KPMG answers 5 FAQs on SG Carbon Tax
Some of the questions were about the tax rate and scope.
Singapore will announce its revised carbon tax rate at the upcoming Budget 2022. Professional services firm KPMG answered five frequently asked questions (FAQs) regarding the topic.
Who pays the bill for carbon tax?
According to the head of tax Ajay Kumar Sanganeria, carbon taxes are often passed onto consumers through increasing commodity prices, such as electricity, fuel and transport, as seen in many countries.
"Up until now, Singapore's carbon tax has impacted a small number of very large carbon emitters and was deliberately set at an introductory rate to give taxpayers time to adapt. With Singapore committed to meeting ambitious climate targets over the next decade, the Government has acknowledged that more needs to be done. One of the measures that will be considered in Budget 2022 is an increase in the current carbon tax rate and a broadening of the scope of the taxation to cover a larger number of facilities," he added.
Is Singapore's carbon tax rate of $5 per tonne enough to change behaviour?
"A sharp increase in Singapore's carbon tax rate could be counter-productive in the short term and may even hinder broader economic progress, given the increased costs for both businesses and consumers that it would bring. A gradual rise is therefore more likely though taxation alone is unlikely to bring about a big enough reduction in emissions. Where Singapore can look to differentiate itself from other countries is through combining increased carbon taxes with incentives and support for businesses that invest in environmental, social and governance (ESG) initiatives and switch to greener alternatives," remarked energy & natural resources tax partner Mark Addy.
What might happen if there are revisions to the carbon tax rate or scope? (Addy)
Carbon tax currently does not apply to land transport fuels as such fuels are already subject to excise duties. As any additional taxes are expected to be passed onto the consumer in the form of more expensive vehicle fuel rates, we do not anticipate the carbon tax being expanded to cover this. Instead, the authorities will likely continue to encourage the use of electric vehicles and ramp up the related infrastructure.
One area to watch is how much the government will adjust the emissions threshold for carbon tax purposes. The emissions threshold is currently set at 25,000 tCO2e per year – which is a level that only affects larger facilities. If this threshold is reduced, many smaller manufacturing facilities (including those producing essential goods) could come under the scope of carbon taxes, and there may be a knock-on effect on the price of everyday products.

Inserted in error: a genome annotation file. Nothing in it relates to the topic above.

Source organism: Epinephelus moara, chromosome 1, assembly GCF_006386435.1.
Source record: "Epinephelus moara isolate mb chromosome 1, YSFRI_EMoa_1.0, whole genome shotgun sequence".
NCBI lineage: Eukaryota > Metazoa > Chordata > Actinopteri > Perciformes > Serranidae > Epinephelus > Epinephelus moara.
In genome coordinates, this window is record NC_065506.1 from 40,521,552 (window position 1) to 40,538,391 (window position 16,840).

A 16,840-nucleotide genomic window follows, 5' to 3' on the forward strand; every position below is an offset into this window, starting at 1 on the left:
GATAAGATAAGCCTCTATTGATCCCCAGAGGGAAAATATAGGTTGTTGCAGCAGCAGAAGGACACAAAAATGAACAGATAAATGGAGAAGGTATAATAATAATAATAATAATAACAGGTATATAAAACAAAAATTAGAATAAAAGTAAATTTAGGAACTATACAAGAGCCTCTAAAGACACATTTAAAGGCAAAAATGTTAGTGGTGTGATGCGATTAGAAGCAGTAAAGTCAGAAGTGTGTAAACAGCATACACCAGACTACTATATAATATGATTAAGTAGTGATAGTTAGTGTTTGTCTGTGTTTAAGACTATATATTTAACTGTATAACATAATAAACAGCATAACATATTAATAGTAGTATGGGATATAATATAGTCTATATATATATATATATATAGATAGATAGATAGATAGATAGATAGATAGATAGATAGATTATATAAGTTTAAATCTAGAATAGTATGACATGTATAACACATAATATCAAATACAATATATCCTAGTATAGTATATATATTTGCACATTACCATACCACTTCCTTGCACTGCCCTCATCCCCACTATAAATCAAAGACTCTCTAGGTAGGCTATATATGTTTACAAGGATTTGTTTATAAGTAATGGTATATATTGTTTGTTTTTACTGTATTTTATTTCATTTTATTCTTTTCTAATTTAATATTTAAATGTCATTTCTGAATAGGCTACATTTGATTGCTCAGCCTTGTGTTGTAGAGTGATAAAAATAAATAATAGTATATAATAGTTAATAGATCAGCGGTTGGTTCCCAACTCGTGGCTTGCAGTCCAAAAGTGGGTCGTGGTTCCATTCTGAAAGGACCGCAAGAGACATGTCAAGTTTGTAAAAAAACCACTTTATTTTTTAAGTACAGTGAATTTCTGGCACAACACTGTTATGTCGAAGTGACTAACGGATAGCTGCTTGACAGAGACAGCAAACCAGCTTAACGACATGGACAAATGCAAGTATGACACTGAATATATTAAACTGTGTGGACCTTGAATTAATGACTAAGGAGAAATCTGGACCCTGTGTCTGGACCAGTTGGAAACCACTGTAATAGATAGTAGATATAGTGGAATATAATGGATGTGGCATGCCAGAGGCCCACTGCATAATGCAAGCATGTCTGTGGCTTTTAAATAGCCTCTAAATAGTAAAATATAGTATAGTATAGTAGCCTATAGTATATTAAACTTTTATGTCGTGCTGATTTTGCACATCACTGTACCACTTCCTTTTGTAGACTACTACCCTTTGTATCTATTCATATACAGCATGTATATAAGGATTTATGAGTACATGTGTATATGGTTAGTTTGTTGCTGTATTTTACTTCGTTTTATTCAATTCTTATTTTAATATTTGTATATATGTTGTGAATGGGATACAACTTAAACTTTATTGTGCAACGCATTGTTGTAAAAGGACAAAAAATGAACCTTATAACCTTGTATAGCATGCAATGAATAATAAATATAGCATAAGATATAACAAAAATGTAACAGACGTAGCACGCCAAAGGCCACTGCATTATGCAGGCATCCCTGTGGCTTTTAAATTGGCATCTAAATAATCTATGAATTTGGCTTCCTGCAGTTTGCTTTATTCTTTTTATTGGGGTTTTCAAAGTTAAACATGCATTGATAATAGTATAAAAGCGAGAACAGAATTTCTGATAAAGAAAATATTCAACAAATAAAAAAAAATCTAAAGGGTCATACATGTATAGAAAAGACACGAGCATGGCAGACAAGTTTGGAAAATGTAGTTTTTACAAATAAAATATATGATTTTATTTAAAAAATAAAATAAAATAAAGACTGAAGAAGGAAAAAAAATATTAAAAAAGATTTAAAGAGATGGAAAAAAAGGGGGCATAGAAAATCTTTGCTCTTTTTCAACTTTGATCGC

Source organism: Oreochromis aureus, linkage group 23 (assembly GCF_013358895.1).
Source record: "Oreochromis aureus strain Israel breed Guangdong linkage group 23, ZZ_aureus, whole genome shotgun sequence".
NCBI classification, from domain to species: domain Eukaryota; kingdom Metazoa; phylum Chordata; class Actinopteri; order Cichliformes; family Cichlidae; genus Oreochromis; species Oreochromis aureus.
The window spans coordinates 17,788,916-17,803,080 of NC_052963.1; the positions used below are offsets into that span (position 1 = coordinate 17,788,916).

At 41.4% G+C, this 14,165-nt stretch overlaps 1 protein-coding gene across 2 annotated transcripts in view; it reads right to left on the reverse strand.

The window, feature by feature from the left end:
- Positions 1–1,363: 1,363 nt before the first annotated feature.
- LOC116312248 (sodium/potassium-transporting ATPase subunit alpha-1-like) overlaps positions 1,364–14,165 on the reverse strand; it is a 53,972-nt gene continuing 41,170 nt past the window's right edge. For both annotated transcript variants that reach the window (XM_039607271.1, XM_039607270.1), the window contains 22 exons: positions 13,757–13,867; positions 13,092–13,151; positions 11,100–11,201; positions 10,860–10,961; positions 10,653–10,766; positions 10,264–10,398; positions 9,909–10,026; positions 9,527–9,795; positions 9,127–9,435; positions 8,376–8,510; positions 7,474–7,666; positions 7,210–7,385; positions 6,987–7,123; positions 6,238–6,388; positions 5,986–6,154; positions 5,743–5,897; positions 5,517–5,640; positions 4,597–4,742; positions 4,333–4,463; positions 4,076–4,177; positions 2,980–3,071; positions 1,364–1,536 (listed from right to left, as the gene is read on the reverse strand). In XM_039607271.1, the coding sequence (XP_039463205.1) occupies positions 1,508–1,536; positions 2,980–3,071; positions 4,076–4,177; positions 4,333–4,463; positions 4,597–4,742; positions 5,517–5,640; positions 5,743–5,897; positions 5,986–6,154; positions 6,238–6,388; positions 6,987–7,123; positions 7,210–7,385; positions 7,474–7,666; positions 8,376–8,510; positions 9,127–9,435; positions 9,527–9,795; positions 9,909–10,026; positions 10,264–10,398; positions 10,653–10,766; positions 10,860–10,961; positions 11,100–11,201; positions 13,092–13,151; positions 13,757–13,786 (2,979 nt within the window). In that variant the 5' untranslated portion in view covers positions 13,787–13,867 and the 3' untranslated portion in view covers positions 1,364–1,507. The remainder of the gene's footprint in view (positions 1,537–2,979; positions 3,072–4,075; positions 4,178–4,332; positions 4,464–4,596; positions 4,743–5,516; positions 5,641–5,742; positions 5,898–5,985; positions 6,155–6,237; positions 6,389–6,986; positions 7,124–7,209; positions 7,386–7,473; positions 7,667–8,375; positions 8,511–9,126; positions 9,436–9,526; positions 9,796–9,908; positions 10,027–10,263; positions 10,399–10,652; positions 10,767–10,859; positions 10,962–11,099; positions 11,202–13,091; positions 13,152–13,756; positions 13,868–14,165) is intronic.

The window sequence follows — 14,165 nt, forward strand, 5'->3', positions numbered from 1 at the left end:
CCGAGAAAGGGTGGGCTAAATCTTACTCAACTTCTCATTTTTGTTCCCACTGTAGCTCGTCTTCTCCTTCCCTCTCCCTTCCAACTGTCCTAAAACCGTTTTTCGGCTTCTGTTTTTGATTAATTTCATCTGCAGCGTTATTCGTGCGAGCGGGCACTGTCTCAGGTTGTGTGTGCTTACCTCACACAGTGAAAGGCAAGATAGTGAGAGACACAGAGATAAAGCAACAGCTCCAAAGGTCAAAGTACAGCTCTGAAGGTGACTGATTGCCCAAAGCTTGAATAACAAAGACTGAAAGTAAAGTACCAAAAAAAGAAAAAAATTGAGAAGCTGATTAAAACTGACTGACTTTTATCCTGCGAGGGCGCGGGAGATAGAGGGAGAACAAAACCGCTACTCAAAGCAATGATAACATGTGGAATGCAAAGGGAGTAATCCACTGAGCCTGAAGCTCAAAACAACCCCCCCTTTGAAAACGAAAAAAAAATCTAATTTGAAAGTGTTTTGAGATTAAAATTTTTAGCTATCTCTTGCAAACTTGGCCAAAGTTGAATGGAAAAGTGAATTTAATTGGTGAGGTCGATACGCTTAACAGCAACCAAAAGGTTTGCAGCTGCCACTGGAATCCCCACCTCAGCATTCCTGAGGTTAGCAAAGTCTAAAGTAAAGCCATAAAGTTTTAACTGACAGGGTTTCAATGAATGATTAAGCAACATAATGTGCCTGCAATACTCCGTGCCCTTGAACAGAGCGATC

Singapore will be mindful of the fact that many countries in Asia have not yet introduced carbon taxes or carbon pricing measures, hence a significant increase could impact its regional competitiveness. However, the global movement to address climate change as an urgent priority means that all companies will eventually need to switch to low or no-carbon solutions, irrespective of where they are located. A mass exodus of manufacturing activities from Singapore in the short term is therefore unlikely.
Carbon tax vs carbon trading – what's the difference? (Sanganeria)
Both carbon taxes and the emissions trading systems (ETS) are used as a means of bringing down emissions and driving investments into cleaner energy options.
Carbon tax sets a price on carbon by defining a specific rate on either greenhouse gas emissions or the actual carbon content of such emissions. This pre-defines the price of carbon but typically does not set a cap on total emissions. An ETS, as seen in the EU, is usually in the form of a cap-and-trade system. This sets a cap on the total greenhouse gas emissions and allows the trading of allowances, or "carbon credits", between emitters. It effectively allows the market to determine the price of carbon emissions.
Does an increase in carbon tax mean that Singapore will lower other taxes? (Sanganeria)
Environmental taxes are generally introduced as a mechanism to change the behaviour of taxpayers, rather than with specific revenue collection targets in mind. This coupled with the fact that the Government will need to start to recoup some of its pandemic-related expenditure, means we are unlikely to see a lowering of other taxes to offset the impact of increasing carbon taxes. The ultimate hope is that the carbon tax rate will eventually reach a point where it becomes more cost-effective for emitters to switch to more energy-efficient solutions.
That said, to cushion the impact on consumers in the short term, the Government may look at introducing subsidies for lower-income households to cope with increasing electricity prices. Authorities could also introduce vouchers or incentives that make it more affordable for families to purchase energy-efficient appliances.